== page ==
Dogs. Man’s best friend. Arguably the best animals in the world (an argument that I am happy to make). Kind and loyal. Loving and generous.
When I think about dogs, I think about golden retrievers and German shepherds. Glorious black labradors running toward me, tails wagging like they’ve been injected with speed, clean tennis balls held tightly in their mouths (and then they want you to throw it, but they’re not willing to give it up. What’s up with that? I mean, it’s adorable, but what’s up with that?).
But we’re not here to talk about those majestic creatures. No, we’re here to talk about pugs.
That’s right. Pugs. Maybe you think they’re cute. Maybe you just think they’re ugly. Maybe you think they’re so ugly that they’re cute. Maybe you don’t really think about pugs at all. But what generally comes to mind is the characteristic smushed-in face. As Nathan Shankman ’20 said, “They’re cute. They’re like little marshmallows. They’re just tiny, wonderful…. ”
Over hundreds of years, we’ve bred them for that adorable mug and eyes that bug out of their heads. We think it’s endearing and, because of it, they’re suffering.
Before researching pugs to write this article, I was fairly neutral toward them. Although I strongly identify as a dog lover, I wouldn’t consider myself an animal rights’ activist, just a big fan of their work. However, after reading about how much we’ve screwed with their bodies just to make them into a more “ideal” shape, I am strongly tempted to go find dog breeders and swiftly and mercilessly punch them in the face.
Due to both inbreeding and breeding for particular traits, the pugs’ genetic pool has become severely limited. Furthermore, a majority of the pug population suffers from severe respiratory problems, spinal problems, and vulnerability to eye damage. The respiratory problems are partially due to their recognizable faces, which have excess skin over the nose and hide a severely compromised respiratory tract. Their curly tails are actually due to abnormalities in the spinal column, which commonly exist in multiple places in any given pug. Their eyes, due to their tendency to bug out, are extremely susceptible to a range of injuries that most other breeds are protected from.
In the past decade or so, awareness of our excessive artificial selection has skyrocketed. Like pugs, many other breeds of small dogs are struggling. Nowadays, 80 percent of French bulldogs have to be artificially inseminated, and then the puppies must be removed by C-section because their heads are simply too big. Without human help, a pregnant French bulldog has a very low chance of being able to successfully give birth.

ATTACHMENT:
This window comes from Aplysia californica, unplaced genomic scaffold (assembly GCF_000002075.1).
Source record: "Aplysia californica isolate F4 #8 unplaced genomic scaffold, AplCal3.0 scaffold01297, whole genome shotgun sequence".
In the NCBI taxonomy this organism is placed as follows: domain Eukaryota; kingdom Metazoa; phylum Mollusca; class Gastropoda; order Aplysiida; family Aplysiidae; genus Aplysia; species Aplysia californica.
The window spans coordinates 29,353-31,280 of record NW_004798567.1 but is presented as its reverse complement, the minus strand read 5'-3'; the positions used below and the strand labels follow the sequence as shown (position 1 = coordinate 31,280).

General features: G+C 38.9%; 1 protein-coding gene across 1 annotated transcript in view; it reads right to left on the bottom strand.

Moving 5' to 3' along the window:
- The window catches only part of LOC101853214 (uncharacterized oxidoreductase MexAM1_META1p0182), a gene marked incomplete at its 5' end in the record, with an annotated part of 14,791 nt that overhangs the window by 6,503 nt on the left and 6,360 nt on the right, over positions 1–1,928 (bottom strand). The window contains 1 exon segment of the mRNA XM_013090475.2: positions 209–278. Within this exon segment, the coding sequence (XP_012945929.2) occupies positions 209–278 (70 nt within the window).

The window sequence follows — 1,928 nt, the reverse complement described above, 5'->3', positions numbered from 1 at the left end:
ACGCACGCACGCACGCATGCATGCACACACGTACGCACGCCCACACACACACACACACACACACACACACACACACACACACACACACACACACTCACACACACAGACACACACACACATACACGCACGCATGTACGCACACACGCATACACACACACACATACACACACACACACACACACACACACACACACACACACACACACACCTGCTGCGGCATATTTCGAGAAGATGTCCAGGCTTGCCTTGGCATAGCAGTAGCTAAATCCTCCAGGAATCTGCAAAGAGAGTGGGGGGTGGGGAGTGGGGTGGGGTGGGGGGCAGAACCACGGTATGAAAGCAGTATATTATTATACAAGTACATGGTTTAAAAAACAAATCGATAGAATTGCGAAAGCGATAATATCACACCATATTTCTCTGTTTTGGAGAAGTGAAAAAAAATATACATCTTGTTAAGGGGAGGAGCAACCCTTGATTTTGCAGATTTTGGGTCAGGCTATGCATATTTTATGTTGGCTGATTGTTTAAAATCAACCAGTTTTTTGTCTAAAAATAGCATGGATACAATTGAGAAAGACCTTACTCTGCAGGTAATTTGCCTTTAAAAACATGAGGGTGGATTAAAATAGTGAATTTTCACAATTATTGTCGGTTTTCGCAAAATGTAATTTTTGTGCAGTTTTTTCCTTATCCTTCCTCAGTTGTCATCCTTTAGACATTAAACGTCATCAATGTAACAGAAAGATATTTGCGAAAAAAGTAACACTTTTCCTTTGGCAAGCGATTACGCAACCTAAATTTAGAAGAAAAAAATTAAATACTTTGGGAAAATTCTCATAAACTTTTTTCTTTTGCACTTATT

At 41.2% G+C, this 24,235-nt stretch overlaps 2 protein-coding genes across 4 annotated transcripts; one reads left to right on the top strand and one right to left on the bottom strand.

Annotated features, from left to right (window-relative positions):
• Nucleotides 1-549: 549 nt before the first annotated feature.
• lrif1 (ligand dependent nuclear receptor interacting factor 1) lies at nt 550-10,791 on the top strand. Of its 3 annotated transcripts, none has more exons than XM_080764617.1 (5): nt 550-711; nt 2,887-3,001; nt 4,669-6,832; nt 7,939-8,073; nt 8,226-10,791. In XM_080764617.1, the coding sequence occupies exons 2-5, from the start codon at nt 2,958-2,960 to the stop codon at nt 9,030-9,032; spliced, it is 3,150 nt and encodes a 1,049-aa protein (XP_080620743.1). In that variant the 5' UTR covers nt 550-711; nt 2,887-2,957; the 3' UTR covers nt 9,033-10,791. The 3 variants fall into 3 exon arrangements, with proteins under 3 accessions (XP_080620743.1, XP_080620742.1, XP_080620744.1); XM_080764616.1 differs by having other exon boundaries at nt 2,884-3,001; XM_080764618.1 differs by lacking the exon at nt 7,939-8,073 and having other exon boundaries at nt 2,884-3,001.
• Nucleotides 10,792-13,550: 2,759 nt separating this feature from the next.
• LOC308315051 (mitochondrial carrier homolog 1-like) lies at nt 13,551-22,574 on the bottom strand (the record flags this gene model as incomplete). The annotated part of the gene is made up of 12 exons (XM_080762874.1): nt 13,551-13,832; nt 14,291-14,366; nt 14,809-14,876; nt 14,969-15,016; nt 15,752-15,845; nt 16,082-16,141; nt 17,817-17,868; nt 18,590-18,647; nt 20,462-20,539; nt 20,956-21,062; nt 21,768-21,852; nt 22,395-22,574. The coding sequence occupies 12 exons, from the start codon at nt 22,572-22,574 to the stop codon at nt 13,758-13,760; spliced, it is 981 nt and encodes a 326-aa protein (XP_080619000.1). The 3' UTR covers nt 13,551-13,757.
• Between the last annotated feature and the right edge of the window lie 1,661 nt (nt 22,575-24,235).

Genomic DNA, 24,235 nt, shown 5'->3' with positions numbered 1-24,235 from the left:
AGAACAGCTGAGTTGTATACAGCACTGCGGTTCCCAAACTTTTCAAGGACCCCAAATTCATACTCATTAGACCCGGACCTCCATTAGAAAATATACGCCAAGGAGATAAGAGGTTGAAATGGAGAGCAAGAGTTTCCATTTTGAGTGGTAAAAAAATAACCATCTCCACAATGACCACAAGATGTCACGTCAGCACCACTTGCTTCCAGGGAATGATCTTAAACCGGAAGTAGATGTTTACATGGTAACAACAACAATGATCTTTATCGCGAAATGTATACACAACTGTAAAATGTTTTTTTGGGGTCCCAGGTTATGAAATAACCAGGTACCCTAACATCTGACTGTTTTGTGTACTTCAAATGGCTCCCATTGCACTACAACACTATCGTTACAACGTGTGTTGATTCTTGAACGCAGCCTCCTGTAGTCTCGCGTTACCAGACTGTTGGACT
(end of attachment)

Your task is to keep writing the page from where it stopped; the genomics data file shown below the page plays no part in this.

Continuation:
Some may argue that this isn’t so important. As we all know, dogs are a domesticated species. As long as humans are looking out for them, there is no reason to worry. But we’re not always taking care of them. Approximately 3.9 million dogs enter shelters in the U.S. every year, often being given up by people who can’t take care of them anymore. Not everyone takes such a humane approach. It’s impossible to estimate how many stray dogs there are in the country, but it’s well-documented that some pet owners who find themselves unable to care for their animals choose to just abandon them. There’s no guarantee that these dogs are being cared for, and we have to start considering their health because, right now, they quite literally can’t live without us.
Back in 2012, a renowned veterinarian, Dr. Gerhard Oechtering, called for us to stop having these types of dogs as pets. He says: “The whole veterinary profession is faced more and more with the situation that we are becoming the repair troop for small animal breeders. We should totally stop breeding brachycephalic breeds. Breeders have shown they are not able to breed healthy animals.”
I think that it may be harsh to entirely eliminate a breed of dog, for even if we created them, that doesn’t afford us the right to later eradicate them. Instead, I suggest an alternative solution: crossbreeding. If we breed pugs with various species, the genes that have previously led to so many health problems will become less and less common. We won’t entirely be giving up the classic pug look, and many of their features will still be visible. Our inhumane actions of the past will be rectified, and we will go forth in life knowing that those adorably wrinkly faces are still out there.
Help pugs and bulldogs and support the initiative to let their breed’s medical problems be purposefully and carefully limited. Dogs have been loyal to us, and it’s time for us to be loyal to them.
Hannah Reale is a member of the class of 2020.